The development of Coronel Container Terminal



Diego Seljak & Bart Winder, RMG Consult BV, Rotterdam, The Netherlands


The Port of Coronel has been in operation since 1996 as an export port for break-bulk forest products. It is situated in the Coronel Bay, about 30 km south of  Concepción, at the Gulf of Arauco, which is about 400 km south of the capital Santiago de Chile in Chile.

In 1995, the sandy natural beach in Coronel was converted into a real export port with the construction of the first jetty and cargo warehouses. The existing shacks and community living on the beach were relocated to a completely new neighbourhood in Coronel with all facilities, such as water and electricity financed by the new port.


Coronel Port, owned by Chile’s largest forest products company Celulosa Arauco y Constitucion (Celco), Ultramar, Empresa Constructora Belfi and Fundo de  Inversiones CMB Infrastructura, grew rapidly, and the existing two berth jetty was expanded to four berths in 2004, while the total throughput reached up to 2.5 million tonnes. In addition to the jetty expansion, additional warehouses and railway tracks were constructed, and the port reached its existing configuration as of 2008.

The total beach area along the coastline of the bay was paved for open storage, which includes nine covered warehouses (101,000 m2) for the storage of wood and cellulose. The port area amounted to 34 ha; the first jetty had four berths, about 400 m in length, with a width of 41.5 m and a water depth up to 13.5 m.

The community of Coronel city was often involved in the activities of the port. Aside from providing employment for a variety of inhabitants of Coronel, it also supported ample social activities in the city. Educational support to schools and to other institutes was quite common, and yearly festivals were organised to involve the  community in the activities of the port.

Birth of the container terminal

Post year 2000, the port of Coronel began noticing a gradual change in the export market. The container market was growing faster than breakbulk export, such as wood and cellulose. In 2007, plans were made to benefit this growing container market by adding a modern container terminal.

However, this was easier said than done. The existing jetty was constructed for handling breakbulk not containers, and certainly not for accommodating large container cranes. In addition, the port area was sufficient for current operations, but not for the storage and handling of containers.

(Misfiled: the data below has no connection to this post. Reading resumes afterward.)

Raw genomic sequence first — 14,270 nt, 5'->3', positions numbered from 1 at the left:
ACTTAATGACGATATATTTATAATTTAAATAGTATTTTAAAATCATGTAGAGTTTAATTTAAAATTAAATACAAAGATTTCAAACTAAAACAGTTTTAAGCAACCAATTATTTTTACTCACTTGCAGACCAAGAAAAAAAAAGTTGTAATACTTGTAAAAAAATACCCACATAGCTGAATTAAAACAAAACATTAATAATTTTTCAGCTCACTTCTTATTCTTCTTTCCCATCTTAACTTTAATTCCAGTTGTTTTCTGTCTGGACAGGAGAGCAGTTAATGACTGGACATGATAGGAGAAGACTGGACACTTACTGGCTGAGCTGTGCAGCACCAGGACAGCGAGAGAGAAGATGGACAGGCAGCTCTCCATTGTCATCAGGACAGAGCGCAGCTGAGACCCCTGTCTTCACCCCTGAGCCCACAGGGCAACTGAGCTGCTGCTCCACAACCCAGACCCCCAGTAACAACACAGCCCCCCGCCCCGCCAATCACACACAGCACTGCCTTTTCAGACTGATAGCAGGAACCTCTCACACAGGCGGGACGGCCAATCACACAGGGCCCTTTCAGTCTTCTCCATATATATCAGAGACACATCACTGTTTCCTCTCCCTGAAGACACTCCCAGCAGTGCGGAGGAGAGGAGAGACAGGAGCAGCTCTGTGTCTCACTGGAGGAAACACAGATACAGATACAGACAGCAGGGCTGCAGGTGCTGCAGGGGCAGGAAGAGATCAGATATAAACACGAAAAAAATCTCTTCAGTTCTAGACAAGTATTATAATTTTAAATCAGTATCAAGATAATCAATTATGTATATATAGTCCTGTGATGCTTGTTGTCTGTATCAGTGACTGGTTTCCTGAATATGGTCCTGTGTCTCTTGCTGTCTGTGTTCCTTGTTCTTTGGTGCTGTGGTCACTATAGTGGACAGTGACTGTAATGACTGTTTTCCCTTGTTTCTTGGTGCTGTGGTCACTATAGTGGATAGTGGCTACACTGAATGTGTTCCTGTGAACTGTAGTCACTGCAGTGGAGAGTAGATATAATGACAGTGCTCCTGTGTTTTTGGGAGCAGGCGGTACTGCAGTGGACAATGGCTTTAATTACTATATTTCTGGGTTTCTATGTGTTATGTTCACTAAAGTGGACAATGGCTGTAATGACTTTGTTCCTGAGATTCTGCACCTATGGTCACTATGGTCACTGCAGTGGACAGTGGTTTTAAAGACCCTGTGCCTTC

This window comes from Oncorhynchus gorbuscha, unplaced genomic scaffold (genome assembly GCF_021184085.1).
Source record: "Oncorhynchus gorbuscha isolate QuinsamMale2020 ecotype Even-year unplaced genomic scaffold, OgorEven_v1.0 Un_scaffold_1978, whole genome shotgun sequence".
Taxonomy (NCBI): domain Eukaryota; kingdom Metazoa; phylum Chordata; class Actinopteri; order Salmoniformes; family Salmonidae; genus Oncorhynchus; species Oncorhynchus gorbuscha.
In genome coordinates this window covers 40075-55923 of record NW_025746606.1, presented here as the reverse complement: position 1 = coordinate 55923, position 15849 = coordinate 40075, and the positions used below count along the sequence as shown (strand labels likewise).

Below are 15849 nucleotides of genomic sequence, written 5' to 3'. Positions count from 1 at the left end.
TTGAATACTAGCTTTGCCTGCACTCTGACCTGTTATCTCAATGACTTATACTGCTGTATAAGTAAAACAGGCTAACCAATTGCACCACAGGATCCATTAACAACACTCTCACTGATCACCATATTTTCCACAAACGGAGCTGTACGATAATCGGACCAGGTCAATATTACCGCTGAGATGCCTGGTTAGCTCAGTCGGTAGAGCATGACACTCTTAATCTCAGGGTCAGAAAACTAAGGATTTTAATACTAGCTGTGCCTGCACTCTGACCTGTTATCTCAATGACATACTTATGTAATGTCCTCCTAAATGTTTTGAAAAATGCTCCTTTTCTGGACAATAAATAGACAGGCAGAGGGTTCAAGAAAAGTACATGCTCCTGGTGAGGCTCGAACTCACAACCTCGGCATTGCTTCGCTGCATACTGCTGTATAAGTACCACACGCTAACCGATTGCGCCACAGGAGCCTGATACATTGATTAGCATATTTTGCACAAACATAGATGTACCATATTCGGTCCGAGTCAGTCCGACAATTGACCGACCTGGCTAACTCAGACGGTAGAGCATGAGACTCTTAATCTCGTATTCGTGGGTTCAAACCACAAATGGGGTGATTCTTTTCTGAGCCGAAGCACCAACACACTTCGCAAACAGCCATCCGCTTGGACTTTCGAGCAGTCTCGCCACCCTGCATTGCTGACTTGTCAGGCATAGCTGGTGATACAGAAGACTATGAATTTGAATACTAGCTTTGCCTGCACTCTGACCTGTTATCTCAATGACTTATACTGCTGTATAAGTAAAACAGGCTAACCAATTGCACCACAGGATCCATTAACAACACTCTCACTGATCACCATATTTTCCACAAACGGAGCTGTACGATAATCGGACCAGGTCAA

The pavement

structure requirements for container operations are different than for handling breakbulk. In addition, the operational and management structure had to change in order to suit a container terminal. Competition in the 8th region (the province of Bio-Bio) to which Coronel belongs is strong. Major competitors are the Portof Lirquen and the Port of San Vicente. Both ports are active in the field of forest products export. Contrary to the Port of Coronel, both competitors had already successfully started
container activities.

In 2007, plans were set in place to make the Port of Coronel one of most modern container ports in the 8th Region. Construction of a new jetty was started and two STS gantry container cranes from ZMPC in China were ordered.

At the same time, a large area of land was acquired about 3 km east of the port area (Manco). This land could serve as overflow area for the storage of containers. The idea was that the type of export products at the port would not change much when the container terminal became operational.

Major export products from the region, such as wood, cellulose, fish and fruits are stuffed into containers for export. For that reason, the operational sequence at the terminal is that empty containers are imported, stuffed and prepared for full export. Such operations require carefully planning and large areas for the stuffing and
storage of containers.

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